by Anonymous / Unidentified Author

My Mind to me a Kingdom is
Language: German (Deutsch) 
My minde to me a kingdome is;
Such perfect joy therein i finde
As farre exceeds all earthly blisse,
That God, or Nature, hath assignde:
Though much I want, that most would have,
Yet still my mind forbids to crave.

Content I live; this is my stay;
I seek no more than may suffice:
I presse to beare no haugthie sway;
Look what I lack my mind supplies.
Loe! thus I triumph like a king,
Content with that my mind doth bring.

I see how plentie surfets oft,
And hastie clymbers soonest fall:
I see that such as sit aloft
Mishap doth threaten most of all:
These get with toile, and keep with feare:
Such cares my mind could never beare.

No princely pompe, nor welthie store,
No force to winne the victorie,
No wylie wit to salve a sore,
No shape to winne a lover's eye;
To none of these I yeeld as thrall,
For why my mind despiseth all.

Some have too much, yet still they crave;
I little have, yet seek no more:
They are but poore, tho' much they have;
And I am rich with little store:
They poor, I rich; they beg, I give;
They lacke, I lend; they pine, I live.

I laugh not at another's losse,
I grudge not at another's gaine;
No worldly wave my mind can tosse;
I brooke that is another's bane:
I feare no foe, nor fawne on friend;
I lothe not life, nor dread mine end.

I joy not in no earthly blisse;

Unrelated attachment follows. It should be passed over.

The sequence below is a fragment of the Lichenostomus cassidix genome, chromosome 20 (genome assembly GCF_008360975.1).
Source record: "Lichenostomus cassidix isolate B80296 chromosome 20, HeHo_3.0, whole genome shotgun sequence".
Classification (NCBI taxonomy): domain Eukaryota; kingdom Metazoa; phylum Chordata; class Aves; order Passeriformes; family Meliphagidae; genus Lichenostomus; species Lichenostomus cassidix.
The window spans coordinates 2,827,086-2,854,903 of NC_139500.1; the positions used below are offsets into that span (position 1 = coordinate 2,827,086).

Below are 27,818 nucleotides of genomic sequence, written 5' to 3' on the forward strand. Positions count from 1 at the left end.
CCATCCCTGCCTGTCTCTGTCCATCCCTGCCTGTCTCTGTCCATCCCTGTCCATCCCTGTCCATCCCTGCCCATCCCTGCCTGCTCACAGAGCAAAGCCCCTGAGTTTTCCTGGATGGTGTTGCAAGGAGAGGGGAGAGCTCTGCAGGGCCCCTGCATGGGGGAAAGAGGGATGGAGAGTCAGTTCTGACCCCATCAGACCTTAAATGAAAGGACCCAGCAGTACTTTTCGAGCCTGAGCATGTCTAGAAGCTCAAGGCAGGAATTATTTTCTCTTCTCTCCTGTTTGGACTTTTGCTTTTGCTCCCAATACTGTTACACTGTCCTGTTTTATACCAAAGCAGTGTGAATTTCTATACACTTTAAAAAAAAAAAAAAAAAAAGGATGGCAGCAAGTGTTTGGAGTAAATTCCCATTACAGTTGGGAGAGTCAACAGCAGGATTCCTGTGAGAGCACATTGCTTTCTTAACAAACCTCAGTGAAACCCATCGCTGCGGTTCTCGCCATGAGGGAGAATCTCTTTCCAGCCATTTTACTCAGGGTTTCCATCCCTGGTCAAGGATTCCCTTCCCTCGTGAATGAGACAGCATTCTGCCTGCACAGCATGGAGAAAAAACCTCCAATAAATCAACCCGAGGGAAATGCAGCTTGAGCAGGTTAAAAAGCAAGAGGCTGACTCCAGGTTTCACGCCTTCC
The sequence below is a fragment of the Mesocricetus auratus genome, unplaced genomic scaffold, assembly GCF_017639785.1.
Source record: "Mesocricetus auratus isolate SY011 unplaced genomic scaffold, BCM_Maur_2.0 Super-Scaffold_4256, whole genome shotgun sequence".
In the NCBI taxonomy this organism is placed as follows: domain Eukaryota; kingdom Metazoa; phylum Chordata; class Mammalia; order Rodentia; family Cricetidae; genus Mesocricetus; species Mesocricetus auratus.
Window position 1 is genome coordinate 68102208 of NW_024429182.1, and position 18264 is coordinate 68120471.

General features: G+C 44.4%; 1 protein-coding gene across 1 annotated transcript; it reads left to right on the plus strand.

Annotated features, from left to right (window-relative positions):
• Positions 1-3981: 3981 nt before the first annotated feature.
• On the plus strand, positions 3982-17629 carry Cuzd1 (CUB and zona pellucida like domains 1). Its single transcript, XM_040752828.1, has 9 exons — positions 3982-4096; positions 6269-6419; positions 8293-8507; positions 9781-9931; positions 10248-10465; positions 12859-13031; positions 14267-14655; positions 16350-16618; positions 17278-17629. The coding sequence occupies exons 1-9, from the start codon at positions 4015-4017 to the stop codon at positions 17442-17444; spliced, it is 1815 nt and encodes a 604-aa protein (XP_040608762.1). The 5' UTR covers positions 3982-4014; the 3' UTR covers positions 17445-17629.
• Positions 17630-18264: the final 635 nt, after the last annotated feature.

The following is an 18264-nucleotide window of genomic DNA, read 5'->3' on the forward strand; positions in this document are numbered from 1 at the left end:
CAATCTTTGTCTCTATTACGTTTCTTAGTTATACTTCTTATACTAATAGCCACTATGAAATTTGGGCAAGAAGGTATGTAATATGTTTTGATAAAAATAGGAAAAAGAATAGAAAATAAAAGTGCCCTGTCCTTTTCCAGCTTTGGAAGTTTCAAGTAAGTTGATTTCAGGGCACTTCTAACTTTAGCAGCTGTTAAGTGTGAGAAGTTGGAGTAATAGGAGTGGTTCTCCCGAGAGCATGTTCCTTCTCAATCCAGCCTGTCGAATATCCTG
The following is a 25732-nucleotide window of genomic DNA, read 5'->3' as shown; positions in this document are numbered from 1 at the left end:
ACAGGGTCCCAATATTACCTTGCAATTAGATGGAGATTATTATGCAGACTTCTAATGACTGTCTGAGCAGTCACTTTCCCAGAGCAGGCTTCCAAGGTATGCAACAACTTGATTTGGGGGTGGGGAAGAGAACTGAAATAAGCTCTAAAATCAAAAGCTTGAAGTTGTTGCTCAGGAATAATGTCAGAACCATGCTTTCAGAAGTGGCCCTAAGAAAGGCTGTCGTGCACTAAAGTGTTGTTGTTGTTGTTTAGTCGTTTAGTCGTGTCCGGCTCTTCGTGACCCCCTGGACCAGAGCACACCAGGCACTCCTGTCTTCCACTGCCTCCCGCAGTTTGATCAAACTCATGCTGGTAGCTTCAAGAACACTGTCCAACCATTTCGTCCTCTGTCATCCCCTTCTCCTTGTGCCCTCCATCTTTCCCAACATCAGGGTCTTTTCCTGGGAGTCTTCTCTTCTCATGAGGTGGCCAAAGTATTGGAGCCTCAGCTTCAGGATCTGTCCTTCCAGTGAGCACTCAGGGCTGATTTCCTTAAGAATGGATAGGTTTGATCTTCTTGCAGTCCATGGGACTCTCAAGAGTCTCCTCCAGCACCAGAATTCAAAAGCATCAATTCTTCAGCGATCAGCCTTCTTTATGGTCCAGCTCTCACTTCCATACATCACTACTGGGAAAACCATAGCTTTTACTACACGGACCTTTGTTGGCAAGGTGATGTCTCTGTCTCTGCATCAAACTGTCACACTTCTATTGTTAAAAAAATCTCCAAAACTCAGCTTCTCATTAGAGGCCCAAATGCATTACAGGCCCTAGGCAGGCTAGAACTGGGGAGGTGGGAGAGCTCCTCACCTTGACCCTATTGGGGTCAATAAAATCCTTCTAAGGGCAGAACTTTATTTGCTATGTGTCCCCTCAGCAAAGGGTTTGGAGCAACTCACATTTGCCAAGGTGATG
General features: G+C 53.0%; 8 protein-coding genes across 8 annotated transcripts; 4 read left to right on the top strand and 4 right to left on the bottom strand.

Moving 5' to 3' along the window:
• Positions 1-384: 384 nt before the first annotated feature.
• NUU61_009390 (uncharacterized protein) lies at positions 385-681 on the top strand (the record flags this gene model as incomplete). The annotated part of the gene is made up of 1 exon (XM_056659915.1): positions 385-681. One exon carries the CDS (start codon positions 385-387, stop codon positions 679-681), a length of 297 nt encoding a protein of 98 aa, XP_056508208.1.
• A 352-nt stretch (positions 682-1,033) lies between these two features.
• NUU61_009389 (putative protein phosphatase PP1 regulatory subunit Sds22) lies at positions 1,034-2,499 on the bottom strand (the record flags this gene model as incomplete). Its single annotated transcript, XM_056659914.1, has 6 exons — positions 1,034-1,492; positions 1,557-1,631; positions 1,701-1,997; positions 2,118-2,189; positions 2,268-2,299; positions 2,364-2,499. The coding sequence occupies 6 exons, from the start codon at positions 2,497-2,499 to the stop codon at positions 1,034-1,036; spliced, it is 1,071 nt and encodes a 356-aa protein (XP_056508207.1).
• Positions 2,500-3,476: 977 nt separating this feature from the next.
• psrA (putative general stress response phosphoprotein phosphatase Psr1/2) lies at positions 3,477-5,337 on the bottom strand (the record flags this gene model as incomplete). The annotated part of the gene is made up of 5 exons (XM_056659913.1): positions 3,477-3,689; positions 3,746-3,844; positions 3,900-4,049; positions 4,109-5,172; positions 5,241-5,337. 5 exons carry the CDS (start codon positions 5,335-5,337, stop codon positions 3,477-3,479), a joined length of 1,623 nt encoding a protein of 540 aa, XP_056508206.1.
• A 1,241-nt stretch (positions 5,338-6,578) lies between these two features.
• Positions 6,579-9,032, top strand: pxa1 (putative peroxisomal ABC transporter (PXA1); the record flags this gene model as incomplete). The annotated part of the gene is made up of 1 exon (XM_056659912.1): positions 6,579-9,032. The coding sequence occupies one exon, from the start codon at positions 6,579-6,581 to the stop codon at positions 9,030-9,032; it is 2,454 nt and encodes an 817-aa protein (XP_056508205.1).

I weigh not Cresus' welth a straw;
For care, I care not what it is;
I feare not fortune's fatall law:
My mind is such as may not move
For beautie bright or force of love.

I wish but what I have at will;
I wander not to seeke for more;
I like the plaine, I clime no hill;
In greatest storms I sitte on shore;
And laugh at them that toile in vaine
To get what must be lost againe.

I kisse not where I wish to kill;
I feigne not love where most I hate;
I breake no sleep to winne my will;
I wayte not at the mightie's gate;
I scorne no poore, I fear no rich;
I feele no want, nor have too much.

The court, ne cart, I like, ne loath;
Extreames are counted worst of all:
The golden meane betwixt them both
Doth surest sit, and fears no fall:
This is my choyce, for why I finde,
No wealth is like a quiet minde.

My welth is health, and perfect ease;
My conscience clere my chiefe defence:
I never seeke by brybes to please,
Nor by desert to give offence:
Thus do I live, thus will I die;
Would all did so as well as I!

Confirmed with Reliques of Ancient English Poetry consisting of Old Heroic Ballads, Songs and other pieces [...] by Thomas Percy, Lord Bishop of Dromore, edited by Robert Aris Willmott [...] London, George Routledge and Sons, [1857], pages 146-147; and with Percy's Reliques of Ancient English Poetry Volume I. London published by J.M.Dent & Sons Ltd. and in New York by E.P.Duttonh & Co. [1906 reprinted 1910], pages 252-254.

Quoted by Claudius in the poem "Ein Lied" (also titled "Zufriedenheit")


Musical settings (art songs, Lieder, mélodies, (etc.), choral pieces, and other vocal works set to this text), listed by composer (not necessarily exhaustive)

    [ None yet in the database ]

Set in a modified version by William Byrd.

Available translations, adaptations or excerpts, and transliterations (if applicable):

Research team for this text: Emily Ezust [Administrator] , Peter Rastl [Guest Editor]

This text was added to the website: 2017-07-08
Line count: 66
Word count: 467